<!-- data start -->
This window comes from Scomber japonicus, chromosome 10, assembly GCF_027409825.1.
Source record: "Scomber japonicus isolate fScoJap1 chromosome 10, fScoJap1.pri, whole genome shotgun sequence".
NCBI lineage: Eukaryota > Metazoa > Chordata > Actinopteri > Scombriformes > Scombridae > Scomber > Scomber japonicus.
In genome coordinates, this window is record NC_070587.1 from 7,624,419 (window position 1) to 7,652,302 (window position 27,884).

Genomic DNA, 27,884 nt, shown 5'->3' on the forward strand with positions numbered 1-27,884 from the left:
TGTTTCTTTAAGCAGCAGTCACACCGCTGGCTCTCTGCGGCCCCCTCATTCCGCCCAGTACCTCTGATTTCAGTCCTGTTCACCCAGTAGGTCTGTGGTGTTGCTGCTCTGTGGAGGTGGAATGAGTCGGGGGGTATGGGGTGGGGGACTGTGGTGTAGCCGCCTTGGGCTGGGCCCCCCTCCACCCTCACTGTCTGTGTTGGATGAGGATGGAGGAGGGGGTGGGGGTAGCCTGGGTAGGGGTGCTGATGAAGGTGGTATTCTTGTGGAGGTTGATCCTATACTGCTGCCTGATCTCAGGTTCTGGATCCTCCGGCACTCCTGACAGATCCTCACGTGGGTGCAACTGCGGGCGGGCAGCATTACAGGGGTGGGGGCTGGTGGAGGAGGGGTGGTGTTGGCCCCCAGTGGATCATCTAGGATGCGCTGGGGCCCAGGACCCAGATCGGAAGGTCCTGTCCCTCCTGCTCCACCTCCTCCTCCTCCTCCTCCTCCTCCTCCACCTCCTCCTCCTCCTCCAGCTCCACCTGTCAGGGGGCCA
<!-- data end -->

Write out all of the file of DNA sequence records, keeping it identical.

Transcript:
This window comes from Scomber japonicus, chromosome 10, assembly GCF_027409825.1.
Source record: "Scomber japonicus isolate fScoJap1 chromosome 10, fScoJap1.pri, whole genome shotgun sequence".
NCBI lineage: Eukaryota > Metazoa > Chordata > Actinopteri > Scombriformes > Scombridae > Scomber > Scomber japonicus.
In genome coordinates, this window is record NC_070587.1 from 7,624,419 (window position 1) to 7,652,302 (window position 27,884).

Genomic DNA, 27,884 nt, shown 5'->3' on the forward strand with positions numbered 1-27,884 from the left:
TGTTTCTTTAAGCAGCAGTCACACCGCTGGCTCTCTGCGGCCCCCTCATTCCGCCCAGTACCTCTGATTTCAGTCCTGTTCACCCAGTAGGTCTGTGGTGTTGCTGCTCTGTGGAGGTGGAATGAGTCGGGGGGTATGGGGTGGGGGACTGTGGTGTAGCCGCCTTGGGCTGGGCCCCCCTCCACCCTCACTGTCTGTGTTGGATGAGGATGGAGGAGGGGGTGGGGGTAGCCTGGGTAGGGGTGCTGATGAAGGTGGTATTCTTGTGGAGGTTGATCCTATACTGCTGCCTGATCTCAGGTTCTGGATCCTCCGGCACTCCTGACAGATCCTCACGTGGGTGCAACTGCGGGCGGGCAGCATTACAGGGGTGGGGGCTGGTGGAGGAGGGGTGGTGTTGGCCCCCAGTGGATCATCTAGGATGCGCTGGGGCCCAGGACCCAGATCGGAAGGTCCTGTCCCTCCTGCTCCACCTCCTCCTCCTCCTCCTCCTCCTCCTCCACCTCCTCCTCCTCCTCCAGCTCCACCTGTCAGGGGGCCA